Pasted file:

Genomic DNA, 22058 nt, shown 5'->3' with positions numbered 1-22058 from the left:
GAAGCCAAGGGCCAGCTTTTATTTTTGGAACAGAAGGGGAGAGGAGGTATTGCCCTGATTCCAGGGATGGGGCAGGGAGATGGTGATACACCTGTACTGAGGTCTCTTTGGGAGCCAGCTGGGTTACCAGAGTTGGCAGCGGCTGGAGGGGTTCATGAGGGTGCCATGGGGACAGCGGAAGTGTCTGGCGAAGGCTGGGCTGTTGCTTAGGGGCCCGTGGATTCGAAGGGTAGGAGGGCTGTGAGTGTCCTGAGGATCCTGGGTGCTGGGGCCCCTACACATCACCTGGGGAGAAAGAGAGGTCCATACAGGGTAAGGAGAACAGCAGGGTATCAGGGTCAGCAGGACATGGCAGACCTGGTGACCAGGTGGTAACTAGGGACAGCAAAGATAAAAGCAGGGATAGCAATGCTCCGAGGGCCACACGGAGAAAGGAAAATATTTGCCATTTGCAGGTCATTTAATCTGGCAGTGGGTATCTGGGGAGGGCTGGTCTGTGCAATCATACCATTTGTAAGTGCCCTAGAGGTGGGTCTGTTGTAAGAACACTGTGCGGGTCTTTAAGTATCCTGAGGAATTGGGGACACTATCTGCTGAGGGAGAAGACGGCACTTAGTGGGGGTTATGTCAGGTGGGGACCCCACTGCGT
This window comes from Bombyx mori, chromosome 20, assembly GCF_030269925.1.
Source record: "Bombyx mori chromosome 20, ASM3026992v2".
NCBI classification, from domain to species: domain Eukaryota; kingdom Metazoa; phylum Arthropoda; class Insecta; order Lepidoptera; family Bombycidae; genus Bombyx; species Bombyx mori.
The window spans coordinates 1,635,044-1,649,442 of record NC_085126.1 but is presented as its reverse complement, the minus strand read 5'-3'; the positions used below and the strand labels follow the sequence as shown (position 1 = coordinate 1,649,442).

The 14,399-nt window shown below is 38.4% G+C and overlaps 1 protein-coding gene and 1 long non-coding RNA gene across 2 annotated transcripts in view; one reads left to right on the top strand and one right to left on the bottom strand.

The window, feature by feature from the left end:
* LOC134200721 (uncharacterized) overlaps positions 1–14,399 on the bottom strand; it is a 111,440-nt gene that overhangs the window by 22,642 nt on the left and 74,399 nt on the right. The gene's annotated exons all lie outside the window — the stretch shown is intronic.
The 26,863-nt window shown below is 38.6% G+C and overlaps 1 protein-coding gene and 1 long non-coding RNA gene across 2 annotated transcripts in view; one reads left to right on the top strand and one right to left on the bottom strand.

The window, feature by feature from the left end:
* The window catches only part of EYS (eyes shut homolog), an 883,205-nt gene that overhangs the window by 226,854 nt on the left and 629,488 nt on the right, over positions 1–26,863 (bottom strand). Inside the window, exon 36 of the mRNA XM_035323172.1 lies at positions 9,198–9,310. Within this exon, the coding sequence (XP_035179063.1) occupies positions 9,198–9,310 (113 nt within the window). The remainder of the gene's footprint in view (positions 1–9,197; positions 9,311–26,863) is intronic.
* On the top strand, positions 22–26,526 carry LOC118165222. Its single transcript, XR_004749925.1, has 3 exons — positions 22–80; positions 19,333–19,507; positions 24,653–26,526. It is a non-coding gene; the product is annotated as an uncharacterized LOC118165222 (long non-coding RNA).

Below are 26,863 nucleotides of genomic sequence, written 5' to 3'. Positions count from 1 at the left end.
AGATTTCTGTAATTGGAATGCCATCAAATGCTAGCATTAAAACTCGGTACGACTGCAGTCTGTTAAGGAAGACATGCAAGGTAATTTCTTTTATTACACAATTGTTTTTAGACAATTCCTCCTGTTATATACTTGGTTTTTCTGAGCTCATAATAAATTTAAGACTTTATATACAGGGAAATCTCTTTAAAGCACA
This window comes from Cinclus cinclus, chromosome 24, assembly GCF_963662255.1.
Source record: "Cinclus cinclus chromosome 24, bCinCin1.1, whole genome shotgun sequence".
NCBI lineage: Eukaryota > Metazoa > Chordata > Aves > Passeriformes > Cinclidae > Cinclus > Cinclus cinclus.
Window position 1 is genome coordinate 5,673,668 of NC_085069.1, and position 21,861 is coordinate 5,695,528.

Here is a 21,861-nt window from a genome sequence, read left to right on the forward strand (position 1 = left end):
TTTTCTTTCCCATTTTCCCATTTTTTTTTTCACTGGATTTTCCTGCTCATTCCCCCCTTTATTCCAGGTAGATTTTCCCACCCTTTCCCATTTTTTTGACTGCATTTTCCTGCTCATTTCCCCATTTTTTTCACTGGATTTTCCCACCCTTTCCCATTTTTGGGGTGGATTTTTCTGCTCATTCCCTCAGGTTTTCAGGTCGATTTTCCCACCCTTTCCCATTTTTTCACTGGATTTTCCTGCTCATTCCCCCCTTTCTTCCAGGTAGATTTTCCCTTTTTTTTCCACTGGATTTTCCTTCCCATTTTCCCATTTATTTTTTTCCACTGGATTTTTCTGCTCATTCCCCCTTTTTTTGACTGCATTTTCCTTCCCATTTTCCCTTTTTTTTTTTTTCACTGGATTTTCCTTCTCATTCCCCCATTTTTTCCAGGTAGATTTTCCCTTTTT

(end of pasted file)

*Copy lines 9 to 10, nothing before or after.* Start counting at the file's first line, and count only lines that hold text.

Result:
* LOC134200721 (uncharacterized) overlaps positions 1–14,399 on the bottom strand; it is a 111,440-nt gene that overhangs the window by 22,642 nt on the left and 74,399 nt on the right. The gene's annotated exons all lie outside the window — the stretch shown is intronic.
The 26,863-nt window shown below is 38.6% G+C and overlaps 1 protein-coding gene and 1 long non-coding RNA gene across 2 annotated transcripts in view; one reads left to right on the top strand and one right to left on the bottom strand.